In 1939, trumpeter Sy Oliver and trombonist James ‘Trummy’ Young wrote a song swiftly recorded by numerous singers including 21-year-old Ella Fitzgerald. In 1982, it became famous again when Fun Boy Three and their then unknown backing vocalists – Bananarama – recorded it. The song in question was ’Tain’t What You Do (It’s The Way That You Do It) and that’s wholly germane to anyone transferring a stage musical to the big screen.
Even more than with “straight” plays, stage chops for a musical are no guarantee of screen success even for record-breaking long-runners. For every Les Miserables – worldwide gross £342 million – there is the notorious furrago (sorry) that was Cats which cost £74m to make, plus the same amount in marketing and distribution, but took just £58m. Since both were directed by Tom Hooper, personnel is clearly not the decider in determining success.
The likes of Les Mis and Oliver! suggest that being faithful to the original is key. But, Susan Stroman turned her sensational Broadway production of The Producers into cinematic torpor.
In contrast, three quarters of Bernstein, Comden and Green’s score for On the Town was replaced when Stanley Donen and Gene Kelly filmed the original three-sailors-on-shore-leave, over-sexed-and-over-here story. And it was a big hit.
Likewise, the screen version of Gentlemen Prefer Blondes kept just three of the original songs. But with resplendent Marilyn Monroe and Jane Russell, did audiences care? Yet other screen rethinks – Paint Your Wagon, I’m looking at you – tanked, very expensively indeed.
So with the key to success remaining elusive, here are some hits to ponder. And some misses…
Cabin in the Sky
Daring for 1943, if now politically dated, this fable features an all-black cast, excellent songs added by Harold Arlen and Duke Ellington, and superb performances, not least from Ethel Waters and the otherwise woefully underused Lena Horne. Her singing of a reprise of Ain’t It the Truth in – gasp – a bubble bath, so appalled the censors that they cut it. And still some theatres in America’s South refused to screen the film.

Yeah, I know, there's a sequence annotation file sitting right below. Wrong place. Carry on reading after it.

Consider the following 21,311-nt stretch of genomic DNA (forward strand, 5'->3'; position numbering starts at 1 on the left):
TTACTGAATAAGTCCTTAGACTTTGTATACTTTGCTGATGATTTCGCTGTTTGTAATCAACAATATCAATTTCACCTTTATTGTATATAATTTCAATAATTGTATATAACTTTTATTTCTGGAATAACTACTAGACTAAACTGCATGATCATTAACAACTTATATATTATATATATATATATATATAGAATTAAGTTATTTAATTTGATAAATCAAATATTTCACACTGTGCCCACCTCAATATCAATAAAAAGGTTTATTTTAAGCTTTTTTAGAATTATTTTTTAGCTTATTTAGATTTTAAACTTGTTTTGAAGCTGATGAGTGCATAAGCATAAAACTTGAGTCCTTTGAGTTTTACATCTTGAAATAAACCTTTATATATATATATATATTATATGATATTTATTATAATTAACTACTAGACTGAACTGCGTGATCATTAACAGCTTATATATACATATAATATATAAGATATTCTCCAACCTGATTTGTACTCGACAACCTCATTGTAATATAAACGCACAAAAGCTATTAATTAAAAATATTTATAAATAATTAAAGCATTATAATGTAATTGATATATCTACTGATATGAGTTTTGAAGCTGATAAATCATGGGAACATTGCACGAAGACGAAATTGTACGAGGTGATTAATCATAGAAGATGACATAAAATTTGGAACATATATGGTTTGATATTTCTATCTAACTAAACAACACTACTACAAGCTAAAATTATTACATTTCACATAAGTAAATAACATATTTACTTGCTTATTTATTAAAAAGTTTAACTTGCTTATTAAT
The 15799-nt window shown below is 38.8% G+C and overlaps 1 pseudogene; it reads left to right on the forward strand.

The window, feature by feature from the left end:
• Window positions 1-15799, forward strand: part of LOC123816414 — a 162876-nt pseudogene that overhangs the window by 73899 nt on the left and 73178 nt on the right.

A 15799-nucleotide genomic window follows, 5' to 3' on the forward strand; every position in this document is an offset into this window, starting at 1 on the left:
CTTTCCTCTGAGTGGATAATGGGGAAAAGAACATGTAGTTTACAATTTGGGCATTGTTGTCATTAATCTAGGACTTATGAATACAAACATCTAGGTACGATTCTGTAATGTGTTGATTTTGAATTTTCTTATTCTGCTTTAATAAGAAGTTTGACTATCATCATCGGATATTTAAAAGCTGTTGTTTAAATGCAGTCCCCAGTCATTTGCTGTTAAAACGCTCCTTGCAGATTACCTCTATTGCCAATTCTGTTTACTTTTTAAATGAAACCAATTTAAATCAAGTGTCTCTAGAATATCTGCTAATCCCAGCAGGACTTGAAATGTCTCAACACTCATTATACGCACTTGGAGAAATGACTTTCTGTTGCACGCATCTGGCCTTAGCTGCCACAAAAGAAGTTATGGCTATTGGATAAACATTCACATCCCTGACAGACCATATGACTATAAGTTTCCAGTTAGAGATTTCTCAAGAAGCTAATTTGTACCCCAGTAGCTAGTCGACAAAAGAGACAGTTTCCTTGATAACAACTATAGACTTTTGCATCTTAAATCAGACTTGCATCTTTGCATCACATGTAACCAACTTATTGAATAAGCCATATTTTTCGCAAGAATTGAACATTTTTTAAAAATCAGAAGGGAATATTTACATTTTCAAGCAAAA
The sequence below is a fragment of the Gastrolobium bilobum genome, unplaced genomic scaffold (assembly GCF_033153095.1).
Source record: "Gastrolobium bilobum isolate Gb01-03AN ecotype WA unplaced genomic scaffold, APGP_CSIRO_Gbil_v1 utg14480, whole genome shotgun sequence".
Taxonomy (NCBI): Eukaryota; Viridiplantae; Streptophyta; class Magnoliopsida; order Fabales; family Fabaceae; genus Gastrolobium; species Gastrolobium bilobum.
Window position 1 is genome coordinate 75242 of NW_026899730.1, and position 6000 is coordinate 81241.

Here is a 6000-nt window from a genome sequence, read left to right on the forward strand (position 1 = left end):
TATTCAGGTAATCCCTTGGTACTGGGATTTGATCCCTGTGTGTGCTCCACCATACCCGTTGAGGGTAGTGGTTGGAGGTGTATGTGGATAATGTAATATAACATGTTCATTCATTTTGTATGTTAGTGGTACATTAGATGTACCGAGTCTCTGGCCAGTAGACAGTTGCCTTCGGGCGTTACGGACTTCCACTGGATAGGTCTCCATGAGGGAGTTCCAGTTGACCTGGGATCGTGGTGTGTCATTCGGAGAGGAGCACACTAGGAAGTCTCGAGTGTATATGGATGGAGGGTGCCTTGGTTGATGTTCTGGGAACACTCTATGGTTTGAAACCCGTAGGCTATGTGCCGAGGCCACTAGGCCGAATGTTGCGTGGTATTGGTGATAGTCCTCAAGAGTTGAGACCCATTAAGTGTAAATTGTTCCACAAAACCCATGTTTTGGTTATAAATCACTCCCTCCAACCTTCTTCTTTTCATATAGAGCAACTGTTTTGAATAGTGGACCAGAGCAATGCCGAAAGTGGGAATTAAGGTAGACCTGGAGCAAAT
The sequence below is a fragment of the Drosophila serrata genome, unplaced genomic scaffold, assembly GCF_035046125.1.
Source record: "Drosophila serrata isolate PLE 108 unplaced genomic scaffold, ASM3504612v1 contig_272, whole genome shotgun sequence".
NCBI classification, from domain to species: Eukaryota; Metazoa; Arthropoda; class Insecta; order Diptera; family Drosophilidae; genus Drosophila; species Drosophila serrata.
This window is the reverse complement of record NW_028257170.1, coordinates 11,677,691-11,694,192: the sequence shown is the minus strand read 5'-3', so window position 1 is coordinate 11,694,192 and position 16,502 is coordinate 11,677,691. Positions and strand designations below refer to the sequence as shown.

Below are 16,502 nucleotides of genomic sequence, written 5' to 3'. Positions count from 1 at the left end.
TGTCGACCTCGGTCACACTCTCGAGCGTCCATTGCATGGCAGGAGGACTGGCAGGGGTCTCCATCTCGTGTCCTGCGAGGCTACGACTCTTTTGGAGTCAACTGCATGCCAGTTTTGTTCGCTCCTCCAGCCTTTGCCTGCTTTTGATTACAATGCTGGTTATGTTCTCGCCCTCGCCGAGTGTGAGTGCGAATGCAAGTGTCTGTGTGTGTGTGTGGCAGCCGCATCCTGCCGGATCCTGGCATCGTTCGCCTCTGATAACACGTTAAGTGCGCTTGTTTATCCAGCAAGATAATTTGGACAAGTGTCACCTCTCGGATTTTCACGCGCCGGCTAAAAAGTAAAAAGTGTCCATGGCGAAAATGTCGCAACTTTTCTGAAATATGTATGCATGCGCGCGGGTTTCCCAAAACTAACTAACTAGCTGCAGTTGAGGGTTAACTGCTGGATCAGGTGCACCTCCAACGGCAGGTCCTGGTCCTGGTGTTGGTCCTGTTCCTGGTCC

The Sound of Music
Curtains, nuns and Nazis… what could go wrong? Nothing. New songs I Have Confidence and Something Good strengthened the original and in some US cities, tickets sales outstripped the total population. Adjusted for inflation, it’s the sixth highest-grossing film of all time.
Man of La Mancha
Not so much a failure as a bomb. A glaring example of the lamentable “Hollywood Knows Best” tradition of casting giant names – Peter O’Toole and Sophia Loren – who can’t sing. At all. It retains the monster hit “The Impossible Dream” but file the debacle under: Impossible To Sit Through. See also, i.e. don’t, Camelot “starring” Richard Harris and noted vocalist (ahem) Vanessa Redgrave.
Maim, more like. Out went the legendary star turn by an explosively glamorous Angela Lansbury and in came 60-something Lucille Ball, about two decades too old for the role. Reading critic Pauline Kael’s mauling of the movie is far more entertaining than the trainwreck itself.
A Little Night Music
Almost all the elegant wit of Hal Prince’s staging of Sondheim and bookwriter Hugh Wheeler’s sophisticated charmer is lost in translation. Prince had such a miserable time on the shoot that he wasn’t there for the edit.
Countless directors tried to turn Fosse and Kander & Ebb’s deliciously cynical 1975 vaudeville into a movie. Rob Marshall finally managed it in 2002 and bagged six Oscars including Best Picture. Seven years later he tried the same thing with Nine to which the polite response is “Nein, danke.”
The Phantom of the Opera
Hal Prince was, safely, nowhere near the movie of his and Andrew Lloyd Webber’s greatest hit. Joel Schumacher’s version arrived with the very definition of great expectations. The result? According to The New Yorker’s Anthony Lane: “If you ever longed to know what it feels like to be asphyxiated by brocade, here is your chance.”
Broadway’s semi-Supremes 1981 bio-musical finally became a hit movie in 2006. The shifts between songs in realistic settings and musicals-style singing were undeniably awkward, but the casting is stellar, from Beyoncé and Eddie Murphy to an incandescent Jennifer Hudson singing And I Am Telling You I’m Not Going all the way to an Oscar win.
Devout Sondheimites rage against Tim Burton’s film. Certainly, there’s much missing, not least the all-important chorus work. And no-one will ever clamour for a Johnny Depp and Helena Bonham Carter Sing Broadway album. But more than any other Sondheim screen adaptation, it completely works as a film.